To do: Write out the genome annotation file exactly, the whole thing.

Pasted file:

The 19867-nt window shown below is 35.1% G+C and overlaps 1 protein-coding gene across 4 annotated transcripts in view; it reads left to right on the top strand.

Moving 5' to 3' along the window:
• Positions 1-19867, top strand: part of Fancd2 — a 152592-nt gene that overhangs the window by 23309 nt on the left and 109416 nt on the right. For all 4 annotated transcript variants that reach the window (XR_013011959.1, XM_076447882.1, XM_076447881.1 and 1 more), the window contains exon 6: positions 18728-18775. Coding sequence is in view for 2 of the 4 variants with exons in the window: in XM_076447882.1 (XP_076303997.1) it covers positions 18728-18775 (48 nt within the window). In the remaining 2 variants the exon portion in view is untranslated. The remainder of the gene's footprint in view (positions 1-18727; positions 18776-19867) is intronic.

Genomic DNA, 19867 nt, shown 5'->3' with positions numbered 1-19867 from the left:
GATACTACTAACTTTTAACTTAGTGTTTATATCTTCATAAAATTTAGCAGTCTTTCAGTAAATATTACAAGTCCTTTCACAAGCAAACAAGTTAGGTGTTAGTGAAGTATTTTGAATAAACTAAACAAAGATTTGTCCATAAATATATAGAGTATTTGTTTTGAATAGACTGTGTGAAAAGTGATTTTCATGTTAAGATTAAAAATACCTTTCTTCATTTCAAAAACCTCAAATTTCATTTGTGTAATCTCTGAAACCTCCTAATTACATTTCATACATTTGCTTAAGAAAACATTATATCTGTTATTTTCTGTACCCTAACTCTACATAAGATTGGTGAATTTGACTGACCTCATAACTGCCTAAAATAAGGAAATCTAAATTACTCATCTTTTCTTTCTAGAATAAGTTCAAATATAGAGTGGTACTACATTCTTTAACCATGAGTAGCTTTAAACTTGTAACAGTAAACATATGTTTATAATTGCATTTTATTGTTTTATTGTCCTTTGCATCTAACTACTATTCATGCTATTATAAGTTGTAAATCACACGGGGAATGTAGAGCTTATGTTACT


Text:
The 19867-nt window shown below is 35.1% G+C and overlaps 1 protein-coding gene across 4 annotated transcripts in view; it reads left to right on the top strand.

Moving 5' to 3' along the window:
• Positions 1-19867, top strand: part of Fancd2 — a 152592-nt gene that overhangs the window by 23309 nt on the left and 109416 nt on the right. For all 4 annotated transcript variants that reach the window (XR_013011959.1, XM_076447882.1, XM_076447881.1 and 1 more), the window contains exon 6: positions 18728-18775. Coding sequence is in view for 2 of the 4 variants with exons in the window: in XM_076447882.1 (XP_076303997.1) it covers positions 18728-18775 (48 nt within the window). In the remaining 2 variants the exon portion in view is untranslated. The remainder of the gene's footprint in view (positions 1-18727; positions 18776-19867) is intronic.

Genomic DNA, 19867 nt, shown 5'->3' with positions numbered 1-19867 from the left:
GATACTACTAACTTTTAACTTAGTGTTTATATCTTCATAAAATTTAGCAGTCTTTCAGTAAATATTACAAGTCCTTTCACAAGCAAACAAGTTAGGTGTTAGTGAAGTATTTTGAATAAACTAAACAAAGATTTGTCCATAAATATATAGAGTATTTGTTTTGAATAGACTGTGTGAAAAGTGATTTTCATGTTAAGATTAAAAATACCTTTCTTCATTTCAAAAACCTCAAATTTCATTTGTGTAATCTCTGAAACCTCCTAATTACATTTCATACATTTGCTTAAGAAAACATTATATCTGTTATTTTCTGTACCCTAACTCTACATAAGATTGGTGAATTTGACTGACCTCATAACTGCCTAAAATAAGGAAATCTAAATTACTCATCTTTTCTTTCTAGAATAAGTTCAAATATAGAGTGGTACTACATTCTTTAACCATGAGTAGCTTTAAACTTGTAACAGTAAACATATGTTTATAATTGCATTTTATTGTTTTATTGTCCTTTGCATCTAACTACTATTCATGCTATTATAAGTTGTAAATCACACGGGGAATGTAGAGCTTATGTTACT